Chronic and/or serious illness.  Cardiac conditions that can cause Sudden Death such as Long QT syndrome; CPVT or Wolff-Parkinson-White syndrome can also result in panic attacks.  This is particularly difficult to manage as the anxiety relates to events that may occur such as cardiac arrest, or if an Implantable cardioverter-defibrillator is in situ, the possibility of having a shock delivered.  It can be difficult for someone with a cardiac condition to distinguish between symptoms of cardiac dysfunction and symptoms of anxiety.  In CPVT, anxiety itself can and does trigger arrythmia.  Current management of panic attacks secondary to cardiac conditions appears to rely heavily on Benzodiazepines; Selective serotonin reuptake inhibitors and/or Cognitive Behavioural Therapy.  Although often this group of people experience multiple and unavoidable hospitalisations as without an electrocardiogram it can be difficult to differentiate between symptoms of panic attack and cardiac symptoms in those with these types of diagnosis.

Physiological considerations

While the various symptoms of a panic attack may feel that the body is failing, it is in fact protecting itself from harm.  The various symptoms of a panic attack can be understood as follows.  First, there is frequently (but not always) the sudden onset of fear with little provoking stimulus.  This leads to a release of adrenaline (epinephrine) which brings about the so-called fight-or-flight response wherein the person's body prepares for strenuous physical activity.  This leads to an increased heart rate (tachycardia), rapid breathing (hyperventilation) which may be perceived as shortness of breath (dyspnea), and sweating (which increases grip and aids heat loss).  Because strenuous activity rarely ensues, the hyperventilation leads to a drop in carbon dioxide levels in the lungs and then in the blood.  This leads to shifts in blood pH (respiratory alkalosis or hypocapnia), which in turn can lead to many other symptoms, such as tingling or numbness, dizziness, burning and lightheadedness.  Moreover, the release of adrenaline during a panic attack causes vasoconstriction resulting in slightly less blood flow to the head which causes dizziness and lightheadedness.  A panic attack can cause blood sugar to be drawn away from the brain and towards the major muscles.  It is also possible for the person experiencing such an attack to feel as though they are unable to catch their breath, and they begin to take deeper breaths, which also acts to decrease carbon dioxide levels in the blood.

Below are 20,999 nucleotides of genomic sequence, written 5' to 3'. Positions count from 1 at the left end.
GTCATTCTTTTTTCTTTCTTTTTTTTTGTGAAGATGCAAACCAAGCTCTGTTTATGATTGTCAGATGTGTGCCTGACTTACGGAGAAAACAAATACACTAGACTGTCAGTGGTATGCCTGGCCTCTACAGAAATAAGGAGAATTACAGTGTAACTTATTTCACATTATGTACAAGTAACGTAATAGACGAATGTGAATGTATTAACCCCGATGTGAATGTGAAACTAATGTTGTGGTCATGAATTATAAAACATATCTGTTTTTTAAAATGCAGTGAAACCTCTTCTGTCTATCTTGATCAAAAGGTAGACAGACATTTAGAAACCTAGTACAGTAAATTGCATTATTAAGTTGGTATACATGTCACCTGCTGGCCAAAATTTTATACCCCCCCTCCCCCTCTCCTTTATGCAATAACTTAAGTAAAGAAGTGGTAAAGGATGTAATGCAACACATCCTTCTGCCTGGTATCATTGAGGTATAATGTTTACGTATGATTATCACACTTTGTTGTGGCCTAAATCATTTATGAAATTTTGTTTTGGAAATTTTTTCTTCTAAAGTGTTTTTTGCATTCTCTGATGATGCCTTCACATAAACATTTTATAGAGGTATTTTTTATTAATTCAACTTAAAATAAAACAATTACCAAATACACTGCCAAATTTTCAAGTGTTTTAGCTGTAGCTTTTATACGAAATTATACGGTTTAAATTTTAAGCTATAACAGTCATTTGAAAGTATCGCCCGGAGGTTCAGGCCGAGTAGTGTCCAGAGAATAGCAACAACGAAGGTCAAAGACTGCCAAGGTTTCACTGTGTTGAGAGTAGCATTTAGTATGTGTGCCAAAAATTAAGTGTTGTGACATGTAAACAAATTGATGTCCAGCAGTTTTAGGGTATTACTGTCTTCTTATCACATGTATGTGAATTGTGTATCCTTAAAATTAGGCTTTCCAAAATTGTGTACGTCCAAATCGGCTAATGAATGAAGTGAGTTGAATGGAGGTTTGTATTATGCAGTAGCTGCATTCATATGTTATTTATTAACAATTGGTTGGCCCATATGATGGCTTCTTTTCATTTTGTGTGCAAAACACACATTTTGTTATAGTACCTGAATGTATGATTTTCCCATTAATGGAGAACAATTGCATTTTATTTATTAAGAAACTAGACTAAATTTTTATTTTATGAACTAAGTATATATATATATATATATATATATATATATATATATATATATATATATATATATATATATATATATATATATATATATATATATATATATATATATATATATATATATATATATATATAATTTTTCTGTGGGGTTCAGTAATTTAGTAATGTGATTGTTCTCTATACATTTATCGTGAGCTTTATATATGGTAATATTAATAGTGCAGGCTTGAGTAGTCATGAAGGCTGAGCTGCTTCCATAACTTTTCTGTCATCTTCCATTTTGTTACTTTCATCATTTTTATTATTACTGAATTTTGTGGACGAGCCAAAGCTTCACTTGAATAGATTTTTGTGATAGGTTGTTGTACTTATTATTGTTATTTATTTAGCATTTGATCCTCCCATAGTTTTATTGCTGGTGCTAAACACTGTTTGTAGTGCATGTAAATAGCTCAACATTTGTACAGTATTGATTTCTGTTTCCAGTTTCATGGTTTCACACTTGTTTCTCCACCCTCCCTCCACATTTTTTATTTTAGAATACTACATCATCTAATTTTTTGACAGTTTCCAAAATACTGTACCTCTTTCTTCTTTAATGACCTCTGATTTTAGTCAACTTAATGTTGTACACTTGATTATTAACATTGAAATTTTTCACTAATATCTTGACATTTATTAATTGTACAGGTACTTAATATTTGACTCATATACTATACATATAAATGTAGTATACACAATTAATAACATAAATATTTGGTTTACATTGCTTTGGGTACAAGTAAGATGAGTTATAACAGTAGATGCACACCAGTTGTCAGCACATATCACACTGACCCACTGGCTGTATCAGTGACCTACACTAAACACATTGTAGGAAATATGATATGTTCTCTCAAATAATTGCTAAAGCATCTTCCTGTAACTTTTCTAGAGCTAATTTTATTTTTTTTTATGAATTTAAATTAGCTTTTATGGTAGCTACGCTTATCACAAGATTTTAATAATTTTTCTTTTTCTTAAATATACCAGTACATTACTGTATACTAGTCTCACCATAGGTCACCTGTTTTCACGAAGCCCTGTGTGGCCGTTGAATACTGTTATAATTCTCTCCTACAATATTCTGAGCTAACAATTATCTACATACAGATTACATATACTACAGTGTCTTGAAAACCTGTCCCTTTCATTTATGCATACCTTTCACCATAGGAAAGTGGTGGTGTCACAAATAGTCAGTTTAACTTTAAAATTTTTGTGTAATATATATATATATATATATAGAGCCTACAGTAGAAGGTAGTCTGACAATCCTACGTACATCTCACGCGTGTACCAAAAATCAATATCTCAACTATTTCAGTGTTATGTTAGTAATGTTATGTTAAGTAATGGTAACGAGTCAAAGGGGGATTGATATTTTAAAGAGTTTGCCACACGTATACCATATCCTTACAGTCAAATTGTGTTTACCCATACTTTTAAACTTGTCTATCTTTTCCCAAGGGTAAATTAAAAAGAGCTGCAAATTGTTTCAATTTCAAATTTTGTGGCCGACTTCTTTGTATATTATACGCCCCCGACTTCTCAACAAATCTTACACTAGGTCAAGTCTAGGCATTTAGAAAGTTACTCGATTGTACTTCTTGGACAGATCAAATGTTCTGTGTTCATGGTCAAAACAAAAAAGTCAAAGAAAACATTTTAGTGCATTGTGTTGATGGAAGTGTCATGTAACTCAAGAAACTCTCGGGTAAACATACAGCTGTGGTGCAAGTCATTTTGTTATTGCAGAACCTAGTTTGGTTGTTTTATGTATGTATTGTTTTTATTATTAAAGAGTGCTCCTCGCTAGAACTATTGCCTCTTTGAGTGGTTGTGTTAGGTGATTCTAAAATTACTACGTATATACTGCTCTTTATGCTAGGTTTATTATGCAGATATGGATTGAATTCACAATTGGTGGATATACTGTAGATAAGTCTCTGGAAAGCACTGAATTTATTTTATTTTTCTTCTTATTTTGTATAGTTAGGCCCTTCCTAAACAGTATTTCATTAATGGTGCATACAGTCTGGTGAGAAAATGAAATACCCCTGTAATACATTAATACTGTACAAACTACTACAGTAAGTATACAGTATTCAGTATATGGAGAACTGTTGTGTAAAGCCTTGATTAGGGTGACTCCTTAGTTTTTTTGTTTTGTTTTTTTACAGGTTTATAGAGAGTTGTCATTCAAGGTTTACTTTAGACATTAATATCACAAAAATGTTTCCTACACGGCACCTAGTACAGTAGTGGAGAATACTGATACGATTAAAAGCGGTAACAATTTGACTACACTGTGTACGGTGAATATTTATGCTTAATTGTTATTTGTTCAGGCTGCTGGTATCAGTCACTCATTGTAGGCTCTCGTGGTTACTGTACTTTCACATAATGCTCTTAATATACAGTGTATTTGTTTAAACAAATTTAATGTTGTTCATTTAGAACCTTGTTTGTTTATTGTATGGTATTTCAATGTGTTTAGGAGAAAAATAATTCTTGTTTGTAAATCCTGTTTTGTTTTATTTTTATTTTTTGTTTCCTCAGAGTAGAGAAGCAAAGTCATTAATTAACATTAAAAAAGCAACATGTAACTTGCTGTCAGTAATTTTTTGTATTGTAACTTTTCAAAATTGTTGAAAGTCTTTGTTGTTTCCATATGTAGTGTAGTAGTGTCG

DSM-IV Diagnostic Criteria for Panic Attack

A discrete period of intense fear or discomfort, in which four (or more) of the following symptoms developed abruptly and reached a peak within 10 minutes:

1)  palpitations, pounding heart, or accelerated heart rate

2)  sweating

3)  trembling or shaking

4)  sensations of shortness of breath or smothering

5)  feeling of choking

6)  chest pain or discomfort

7)  nausea or abdominal distress

8)  feeling dizzy, unsteady, lightheaded, or faint

9)  derealisation (feelings of unreality) or depersonalisation (being detached from oneself)

10)  fear of losing control or going crazy

11)  fear of dying

12)  paresthesias (numbness or tingling sensations)

13)  chills or hot flushes


Main article: Agoraphobia